Nasopharyngeal polyps are benign, pendulous masses that are associated with chronic ear infections in cats. These polyps normally arise within the throat region and extend into the latter part of the nasal cavity.
They may grow to significant sizes and actually interfere with the normal flow of air into the trachea and respiratory airways, causing breathing difficulties.
Clinical signs associated with nasopharyngeal polyps in cats include noisy breathing sounds, sneezing, nasal discharge, and swallowing difficulties. If the polyps arising from the ear canal are large enough, vestibular signs including head tilting, head shaking, incoordination, and falling may also be associated with this condition.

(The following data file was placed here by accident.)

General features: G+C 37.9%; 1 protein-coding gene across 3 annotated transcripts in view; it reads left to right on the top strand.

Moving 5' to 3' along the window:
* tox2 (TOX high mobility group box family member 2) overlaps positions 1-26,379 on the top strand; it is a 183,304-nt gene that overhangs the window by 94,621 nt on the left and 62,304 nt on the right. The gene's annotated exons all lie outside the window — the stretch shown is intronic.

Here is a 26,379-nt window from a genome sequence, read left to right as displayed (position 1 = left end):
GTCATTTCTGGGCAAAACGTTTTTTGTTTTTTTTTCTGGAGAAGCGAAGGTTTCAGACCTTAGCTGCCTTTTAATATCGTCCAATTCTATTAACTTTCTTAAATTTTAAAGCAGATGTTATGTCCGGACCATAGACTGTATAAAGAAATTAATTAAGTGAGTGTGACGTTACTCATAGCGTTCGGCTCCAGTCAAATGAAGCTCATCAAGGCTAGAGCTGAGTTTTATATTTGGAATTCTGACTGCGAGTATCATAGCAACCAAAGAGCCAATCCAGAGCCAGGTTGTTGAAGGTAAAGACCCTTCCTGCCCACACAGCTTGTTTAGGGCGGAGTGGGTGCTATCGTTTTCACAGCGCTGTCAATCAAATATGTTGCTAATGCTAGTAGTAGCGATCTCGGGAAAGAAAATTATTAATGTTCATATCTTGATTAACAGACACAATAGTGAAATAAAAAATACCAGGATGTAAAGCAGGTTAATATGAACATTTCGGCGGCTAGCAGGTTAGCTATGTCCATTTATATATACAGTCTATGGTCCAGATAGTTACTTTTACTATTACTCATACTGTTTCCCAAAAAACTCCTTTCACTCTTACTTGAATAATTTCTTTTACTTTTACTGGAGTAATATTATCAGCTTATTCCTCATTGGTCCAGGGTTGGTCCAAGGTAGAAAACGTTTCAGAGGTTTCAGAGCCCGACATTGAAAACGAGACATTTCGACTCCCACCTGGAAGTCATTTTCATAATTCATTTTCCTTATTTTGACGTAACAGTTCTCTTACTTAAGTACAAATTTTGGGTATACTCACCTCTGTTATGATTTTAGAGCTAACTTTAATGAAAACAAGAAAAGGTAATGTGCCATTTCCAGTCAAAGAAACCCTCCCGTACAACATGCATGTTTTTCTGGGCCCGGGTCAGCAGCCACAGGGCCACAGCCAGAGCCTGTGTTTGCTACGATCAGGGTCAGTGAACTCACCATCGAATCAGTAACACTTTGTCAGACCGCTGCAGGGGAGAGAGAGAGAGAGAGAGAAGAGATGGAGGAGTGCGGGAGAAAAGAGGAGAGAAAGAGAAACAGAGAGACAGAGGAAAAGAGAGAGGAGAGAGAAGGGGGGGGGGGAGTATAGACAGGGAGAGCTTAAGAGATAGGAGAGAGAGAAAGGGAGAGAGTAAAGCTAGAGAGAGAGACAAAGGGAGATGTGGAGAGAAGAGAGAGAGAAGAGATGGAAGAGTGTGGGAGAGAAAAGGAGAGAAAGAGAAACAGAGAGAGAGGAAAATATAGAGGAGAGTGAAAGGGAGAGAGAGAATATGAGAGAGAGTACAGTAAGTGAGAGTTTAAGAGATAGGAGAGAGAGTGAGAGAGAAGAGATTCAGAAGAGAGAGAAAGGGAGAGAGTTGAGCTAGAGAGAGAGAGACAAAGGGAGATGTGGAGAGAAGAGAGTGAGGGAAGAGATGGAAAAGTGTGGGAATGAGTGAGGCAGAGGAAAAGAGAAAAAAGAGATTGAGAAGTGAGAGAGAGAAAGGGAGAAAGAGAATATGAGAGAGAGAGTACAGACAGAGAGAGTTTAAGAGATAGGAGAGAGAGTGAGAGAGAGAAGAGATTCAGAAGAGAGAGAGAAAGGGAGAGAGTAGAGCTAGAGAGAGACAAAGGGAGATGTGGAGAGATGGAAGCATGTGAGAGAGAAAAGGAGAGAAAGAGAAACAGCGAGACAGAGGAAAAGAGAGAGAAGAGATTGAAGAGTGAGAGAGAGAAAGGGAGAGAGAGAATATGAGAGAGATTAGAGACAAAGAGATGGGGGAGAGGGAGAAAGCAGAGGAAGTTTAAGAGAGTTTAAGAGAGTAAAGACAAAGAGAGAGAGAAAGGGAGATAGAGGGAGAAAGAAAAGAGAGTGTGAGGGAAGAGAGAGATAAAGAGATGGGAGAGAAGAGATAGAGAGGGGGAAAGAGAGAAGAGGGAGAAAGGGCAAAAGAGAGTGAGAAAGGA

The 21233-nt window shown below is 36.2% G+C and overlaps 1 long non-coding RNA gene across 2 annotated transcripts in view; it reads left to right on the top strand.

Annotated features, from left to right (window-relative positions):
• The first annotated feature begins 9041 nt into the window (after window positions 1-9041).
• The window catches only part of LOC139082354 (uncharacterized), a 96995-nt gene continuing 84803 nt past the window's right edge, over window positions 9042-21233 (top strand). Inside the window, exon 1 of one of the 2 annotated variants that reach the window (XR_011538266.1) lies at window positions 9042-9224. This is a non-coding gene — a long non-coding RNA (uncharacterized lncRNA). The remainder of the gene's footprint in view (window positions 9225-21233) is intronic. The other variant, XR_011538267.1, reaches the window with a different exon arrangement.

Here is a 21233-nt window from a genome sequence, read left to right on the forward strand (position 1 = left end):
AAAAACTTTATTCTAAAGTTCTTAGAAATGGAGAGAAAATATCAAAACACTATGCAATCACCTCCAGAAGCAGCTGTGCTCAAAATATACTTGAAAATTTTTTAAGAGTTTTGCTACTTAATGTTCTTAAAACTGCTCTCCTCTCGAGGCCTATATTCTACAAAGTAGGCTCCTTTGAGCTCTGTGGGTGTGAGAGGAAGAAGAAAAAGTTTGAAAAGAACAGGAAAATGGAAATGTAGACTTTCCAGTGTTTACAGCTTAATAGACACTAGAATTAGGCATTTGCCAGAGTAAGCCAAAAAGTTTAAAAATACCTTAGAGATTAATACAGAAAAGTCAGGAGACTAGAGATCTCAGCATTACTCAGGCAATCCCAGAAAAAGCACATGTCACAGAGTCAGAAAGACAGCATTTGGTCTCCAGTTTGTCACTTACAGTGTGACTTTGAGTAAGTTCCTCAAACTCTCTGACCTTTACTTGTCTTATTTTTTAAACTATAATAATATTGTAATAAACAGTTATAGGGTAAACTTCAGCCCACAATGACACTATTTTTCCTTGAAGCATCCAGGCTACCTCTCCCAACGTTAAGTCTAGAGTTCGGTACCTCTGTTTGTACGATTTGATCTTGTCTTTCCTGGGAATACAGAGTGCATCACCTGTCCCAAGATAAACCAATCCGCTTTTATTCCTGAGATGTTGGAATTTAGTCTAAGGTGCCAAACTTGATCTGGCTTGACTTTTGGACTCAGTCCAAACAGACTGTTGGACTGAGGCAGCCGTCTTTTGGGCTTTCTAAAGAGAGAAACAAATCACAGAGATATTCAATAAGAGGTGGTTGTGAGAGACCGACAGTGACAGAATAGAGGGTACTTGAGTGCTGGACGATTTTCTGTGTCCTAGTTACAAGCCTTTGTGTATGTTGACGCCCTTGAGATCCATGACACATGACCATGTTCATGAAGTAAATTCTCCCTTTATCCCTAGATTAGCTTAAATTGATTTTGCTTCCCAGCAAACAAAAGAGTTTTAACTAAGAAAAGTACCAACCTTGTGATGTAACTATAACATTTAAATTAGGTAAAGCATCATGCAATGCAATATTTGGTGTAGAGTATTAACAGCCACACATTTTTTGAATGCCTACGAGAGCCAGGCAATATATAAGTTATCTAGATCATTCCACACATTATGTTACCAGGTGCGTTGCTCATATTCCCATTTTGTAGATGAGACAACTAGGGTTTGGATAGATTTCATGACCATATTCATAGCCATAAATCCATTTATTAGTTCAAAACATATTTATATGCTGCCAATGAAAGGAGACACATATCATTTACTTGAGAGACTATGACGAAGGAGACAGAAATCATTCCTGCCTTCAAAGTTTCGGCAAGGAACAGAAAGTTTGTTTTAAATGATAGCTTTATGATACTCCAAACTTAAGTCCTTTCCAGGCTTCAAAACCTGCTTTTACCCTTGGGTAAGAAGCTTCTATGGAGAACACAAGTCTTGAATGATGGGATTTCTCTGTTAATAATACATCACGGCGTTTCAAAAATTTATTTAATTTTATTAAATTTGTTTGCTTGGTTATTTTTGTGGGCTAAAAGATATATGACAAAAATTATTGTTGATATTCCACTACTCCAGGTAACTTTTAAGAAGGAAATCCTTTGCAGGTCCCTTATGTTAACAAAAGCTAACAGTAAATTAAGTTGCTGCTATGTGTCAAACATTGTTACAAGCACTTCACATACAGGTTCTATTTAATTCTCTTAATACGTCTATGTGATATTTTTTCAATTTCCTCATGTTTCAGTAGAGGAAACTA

Diagnosis of nasopharyngeal polyps can usually be definitively made on visual examination of the oral cavity of cats suspected of having this disease. Treatment involves surgical removal of the polyps.
However, such a procedure is not without its potential complications. Because of the number of nerve fibers that course through the middle ear canal, surgical removal of polyps can lead to localized nerve damage.
Such damage can lead to side effects such as paralysis of the muscles of the face and excessive drooling.